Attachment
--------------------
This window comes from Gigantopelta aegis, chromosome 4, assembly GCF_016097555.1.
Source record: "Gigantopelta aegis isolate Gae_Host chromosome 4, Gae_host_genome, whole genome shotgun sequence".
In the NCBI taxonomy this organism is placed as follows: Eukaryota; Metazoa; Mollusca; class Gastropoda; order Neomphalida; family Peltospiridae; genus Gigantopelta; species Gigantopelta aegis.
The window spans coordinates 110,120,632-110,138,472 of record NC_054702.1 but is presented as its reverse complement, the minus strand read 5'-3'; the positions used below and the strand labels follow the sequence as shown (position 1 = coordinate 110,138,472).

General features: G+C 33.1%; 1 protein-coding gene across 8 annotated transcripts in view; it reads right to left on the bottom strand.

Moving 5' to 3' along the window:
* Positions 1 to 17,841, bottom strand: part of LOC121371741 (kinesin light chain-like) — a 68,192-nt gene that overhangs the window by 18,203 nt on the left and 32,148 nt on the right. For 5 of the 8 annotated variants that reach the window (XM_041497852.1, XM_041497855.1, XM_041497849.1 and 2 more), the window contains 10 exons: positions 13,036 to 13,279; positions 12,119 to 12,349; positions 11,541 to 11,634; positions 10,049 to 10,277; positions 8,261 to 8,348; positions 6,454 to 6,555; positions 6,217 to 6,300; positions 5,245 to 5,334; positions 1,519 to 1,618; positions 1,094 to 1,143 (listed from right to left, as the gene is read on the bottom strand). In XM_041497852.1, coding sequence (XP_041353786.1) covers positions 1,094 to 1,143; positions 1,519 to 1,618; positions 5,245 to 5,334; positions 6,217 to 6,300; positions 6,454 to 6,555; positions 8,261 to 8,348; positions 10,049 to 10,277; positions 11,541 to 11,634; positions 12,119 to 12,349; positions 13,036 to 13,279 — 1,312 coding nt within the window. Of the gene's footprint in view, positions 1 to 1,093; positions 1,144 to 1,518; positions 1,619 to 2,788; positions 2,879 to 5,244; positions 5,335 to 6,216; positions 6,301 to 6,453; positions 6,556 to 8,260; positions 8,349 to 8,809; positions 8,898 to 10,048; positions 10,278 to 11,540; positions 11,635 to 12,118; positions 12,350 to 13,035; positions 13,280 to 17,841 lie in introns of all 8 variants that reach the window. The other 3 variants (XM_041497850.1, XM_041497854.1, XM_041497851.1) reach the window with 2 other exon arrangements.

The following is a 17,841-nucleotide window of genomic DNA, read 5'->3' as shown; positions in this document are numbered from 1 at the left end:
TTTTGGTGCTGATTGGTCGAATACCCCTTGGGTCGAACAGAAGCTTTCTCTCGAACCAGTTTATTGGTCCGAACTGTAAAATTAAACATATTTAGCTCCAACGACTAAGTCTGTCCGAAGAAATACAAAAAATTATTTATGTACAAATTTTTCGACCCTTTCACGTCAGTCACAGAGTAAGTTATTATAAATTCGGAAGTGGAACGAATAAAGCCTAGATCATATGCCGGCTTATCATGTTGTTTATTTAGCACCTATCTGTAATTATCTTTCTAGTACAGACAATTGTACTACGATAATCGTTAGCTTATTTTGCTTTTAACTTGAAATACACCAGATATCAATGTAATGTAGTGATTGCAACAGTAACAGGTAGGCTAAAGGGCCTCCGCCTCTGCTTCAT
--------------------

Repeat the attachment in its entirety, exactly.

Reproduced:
This window comes from Gigantopelta aegis, chromosome 4, assembly GCF_016097555.1.
Source record: "Gigantopelta aegis isolate Gae_Host chromosome 4, Gae_host_genome, whole genome shotgun sequence".
In the NCBI taxonomy this organism is placed as follows: Eukaryota; Metazoa; Mollusca; class Gastropoda; order Neomphalida; family Peltospiridae; genus Gigantopelta; species Gigantopelta aegis.
The window spans coordinates 110,120,632-110,138,472 of record NC_054702.1 but is presented as its reverse complement, the minus strand read 5'-3'; the positions used below and the strand labels follow the sequence as shown (position 1 = coordinate 110,138,472).

General features: G+C 33.1%; 1 protein-coding gene across 8 annotated transcripts in view; it reads right to left on the bottom strand.

Moving 5' to 3' along the window:
* Positions 1 to 17,841, bottom strand: part of LOC121371741 (kinesin light chain-like) — a 68,192-nt gene that overhangs the window by 18,203 nt on the left and 32,148 nt on the right. For 5 of the 8 annotated variants that reach the window (XM_041497852.1, XM_041497855.1, XM_041497849.1 and 2 more), the window contains 10 exons: positions 13,036 to 13,279; positions 12,119 to 12,349; positions 11,541 to 11,634; positions 10,049 to 10,277; positions 8,261 to 8,348; positions 6,454 to 6,555; positions 6,217 to 6,300; positions 5,245 to 5,334; positions 1,519 to 1,618; positions 1,094 to 1,143 (listed from right to left, as the gene is read on the bottom strand). In XM_041497852.1, coding sequence (XP_041353786.1) covers positions 1,094 to 1,143; positions 1,519 to 1,618; positions 5,245 to 5,334; positions 6,217 to 6,300; positions 6,454 to 6,555; positions 8,261 to 8,348; positions 10,049 to 10,277; positions 11,541 to 11,634; positions 12,119 to 12,349; positions 13,036 to 13,279 — 1,312 coding nt within the window. Of the gene's footprint in view, positions 1 to 1,093; positions 1,144 to 1,518; positions 1,619 to 2,788; positions 2,879 to 5,244; positions 5,335 to 6,216; positions 6,301 to 6,453; positions 6,556 to 8,260; positions 8,349 to 8,809; positions 8,898 to 10,048; positions 10,278 to 11,540; positions 11,635 to 12,118; positions 12,350 to 13,035; positions 13,280 to 17,841 lie in introns of all 8 variants that reach the window. The other 3 variants (XM_041497850.1, XM_041497854.1, XM_041497851.1) reach the window with 2 other exon arrangements.

The following is a 17,841-nucleotide window of genomic DNA, read 5'->3' as shown; positions in this document are numbered from 1 at the left end:
TTTTGGTGCTGATTGGTCGAATACCCCTTGGGTCGAACAGAAGCTTTCTCTCGAACCAGTTTATTGGTCCGAACTGTAAAATTAAACATATTTAGCTCCAACGACTAAGTCTGTCCGAAGAAATACAAAAAATTATTTATGTACAAATTTTTCGACCCTTTCACGTCAGTCACAGAGTAAGTTATTATAAATTCGGAAGTGGAACGAATAAAGCCTAGATCATATGCCGGCTTATCATGTTGTTTATTTAGCACCTATCTGTAATTATCTTTCTAGTACAGACAATTGTACTACGATAATCGTTAGCTTATTTTGCTTTTAACTTGAAATACACCAGATATCAATGTAATGTAGTGATTGCAACAGTAACAGGTAGGCTAAAGGGCCTCCGCCTCTGCTTCAT